1) From My Head, My Head, To My Feet. Denver must run. Then they must run. And when they are done running, they should run some more. For those of you that would like to see Kyle Orton shoot it out with Manning, you are going to be disappointed. For the Broncos to win tomorrow, they need to obliterate the Colts in the running game. In the 14 losses that I profiled, the Colts' opponents have averaged 36 rushing attempts and 165 yards on the ground/game. This contrasts to the Colts' numbers of 21 rushing attempts and 76 yards. This is a rushing differential of 89 yards.
Normally, the time of possession statistic is skewed to the team that is winning in the 2nd half and is trying to kill the clock at the end of the game. It goes against the traditional wisdom of establishing the run, dominating time of possession, and winning the game. Many others, including the Football Insiders, have busted this myth, and in fact, have maintained the opposite, that in today's NFL, teams use the pass to set up the run. However, in these 14 losses, the conventional wisdom is actually true for once. Most of these 14 games were in question up to the final quarter. Teams were not running the ball with big leads in the 2nd half in order to kill the clock. They were running the ball to keep Manning's butt off the field and establish the run. This is clear from the time of possession statistic, which is 1.2 to 1 in favor of the Colts' opponents.
2) Livin' Like a Lover with a Radar Phone. The Broncos need Kyle Orton to have a radar arm on Sunday. They absolutely must--and I mean must--get over 45%--on 3rd-down conversions. Currently, they are around 35%. When the Colts lose, they lose the 3rd-down battle, and generally, their opponents are above 45%. If Denver can't do this, they obviously won't sustain drives and they will be opening the door to Manning's quick-strike offense.
3) You Got the Peaches, I Got the Cream. Mitch Berger--yes, that guy--and Eddie Royal are key in this this game. Why? Field Position. Notice the differences in Average Net Punting Average and Average Starting Field Position for the Colts in these 14 losses. The punting statistic was most surprising to me of all the statistics that I studied in these games. The punting differential is a full 6 yards! This may not seem like a lot, but it really is.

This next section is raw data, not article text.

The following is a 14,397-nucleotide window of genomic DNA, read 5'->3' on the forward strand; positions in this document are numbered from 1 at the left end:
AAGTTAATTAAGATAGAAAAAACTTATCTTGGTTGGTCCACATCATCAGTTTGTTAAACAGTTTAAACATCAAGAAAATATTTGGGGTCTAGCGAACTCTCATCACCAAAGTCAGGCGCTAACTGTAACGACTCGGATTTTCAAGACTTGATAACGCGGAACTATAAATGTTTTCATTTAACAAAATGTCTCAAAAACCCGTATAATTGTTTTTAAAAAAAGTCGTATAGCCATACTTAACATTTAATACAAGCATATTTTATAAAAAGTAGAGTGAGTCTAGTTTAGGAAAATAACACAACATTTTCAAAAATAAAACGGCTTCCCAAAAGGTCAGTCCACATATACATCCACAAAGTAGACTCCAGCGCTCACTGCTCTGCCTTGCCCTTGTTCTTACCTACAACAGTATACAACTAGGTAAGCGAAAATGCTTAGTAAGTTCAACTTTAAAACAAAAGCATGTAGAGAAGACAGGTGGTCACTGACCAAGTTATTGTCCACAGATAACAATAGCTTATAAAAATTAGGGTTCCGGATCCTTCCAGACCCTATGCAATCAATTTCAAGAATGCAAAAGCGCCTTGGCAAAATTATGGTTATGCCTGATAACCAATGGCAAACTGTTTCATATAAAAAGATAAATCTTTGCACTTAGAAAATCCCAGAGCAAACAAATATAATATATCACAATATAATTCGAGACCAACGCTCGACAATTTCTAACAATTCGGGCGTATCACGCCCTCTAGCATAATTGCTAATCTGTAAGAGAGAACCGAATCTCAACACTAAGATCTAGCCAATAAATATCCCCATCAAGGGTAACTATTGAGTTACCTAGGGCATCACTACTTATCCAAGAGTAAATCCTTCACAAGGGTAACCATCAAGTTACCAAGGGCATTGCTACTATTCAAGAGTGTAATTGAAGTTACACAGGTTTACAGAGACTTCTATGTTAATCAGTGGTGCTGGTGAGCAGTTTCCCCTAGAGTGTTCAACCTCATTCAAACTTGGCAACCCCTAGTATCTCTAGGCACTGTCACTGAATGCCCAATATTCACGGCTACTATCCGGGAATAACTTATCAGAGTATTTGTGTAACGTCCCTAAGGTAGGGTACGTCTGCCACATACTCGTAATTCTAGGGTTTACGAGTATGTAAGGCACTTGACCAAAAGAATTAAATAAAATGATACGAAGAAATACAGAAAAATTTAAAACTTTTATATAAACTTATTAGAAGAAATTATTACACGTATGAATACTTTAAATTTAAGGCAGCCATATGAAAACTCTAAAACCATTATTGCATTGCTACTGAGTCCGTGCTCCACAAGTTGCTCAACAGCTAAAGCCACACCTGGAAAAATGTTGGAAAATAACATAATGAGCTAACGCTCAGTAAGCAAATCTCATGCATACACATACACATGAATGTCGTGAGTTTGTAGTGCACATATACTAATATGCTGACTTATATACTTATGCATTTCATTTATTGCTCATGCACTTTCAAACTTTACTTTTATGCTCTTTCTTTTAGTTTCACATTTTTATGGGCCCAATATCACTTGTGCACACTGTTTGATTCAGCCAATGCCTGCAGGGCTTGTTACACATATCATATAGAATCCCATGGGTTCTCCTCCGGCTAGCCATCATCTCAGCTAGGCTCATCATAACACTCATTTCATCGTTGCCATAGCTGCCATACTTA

Manning can score from anywhere on the field. There's no reason to hasten this through bad punting, bad coverage, and a field in which the Broncos are starting drives from inside their own 20-yard line. Currently, the Broncos start drives (on average) from their own 28-yard line. From the data above, everyone would agree this number needs to rise faster than Tom Cable's temper in a coaches-only meeting.
4) I'm Hot, Sticky Sweet. The average turnover margin (rounded) in the Colts' 14 losses has been -2. This means Denver needs to pick up fumbles when they hit the ground, and when Manning throws an errant pass, Denver needs to have hands like Lester Hayes (and people say I don't love the Raiders). As with any NFL game, turnovers have a massive influence in who wins games. For those of you that are missing some correlation coefficients, the correlation between team wins and turnover margin over the last ten years is .62. That's not a one-hit wonder with make-up and hair spray.
5) Lookin' Like a Tramp, Like a Video Vamp. Elvis Dumervil (and Co.) needs to be completely filthy in this game. He needs to make Lita Ford look like a church girl. In the Colts' 14 losses, their opponents have doubled them in the sack total (rounded). While getting 2 sacks would be nice, Denver also needs to pressure, hurry, and disrupt Manning all day. The Colts don't give up many sacks (less than 1 per game on average), but if there is ever a time for Elvis to show us he is "The King," it' s now.
Getting Some Sugar
The five keys to winning this game are not novel. In fact, many pundits and fans have been screaming for a pound-the-rock, control-the-clock, turnover-laden frenzy tomorrow. The statistics back all of this up. Mitch Berger (and let's not forget Prater) was a pleasant surprise, however. It reinforces why Josh McDaniels brought him in.
And I know how much Peyton Manning likes idiot kickers influencing the outcomes of football games.
Sometime, anytime, sugar me sweet.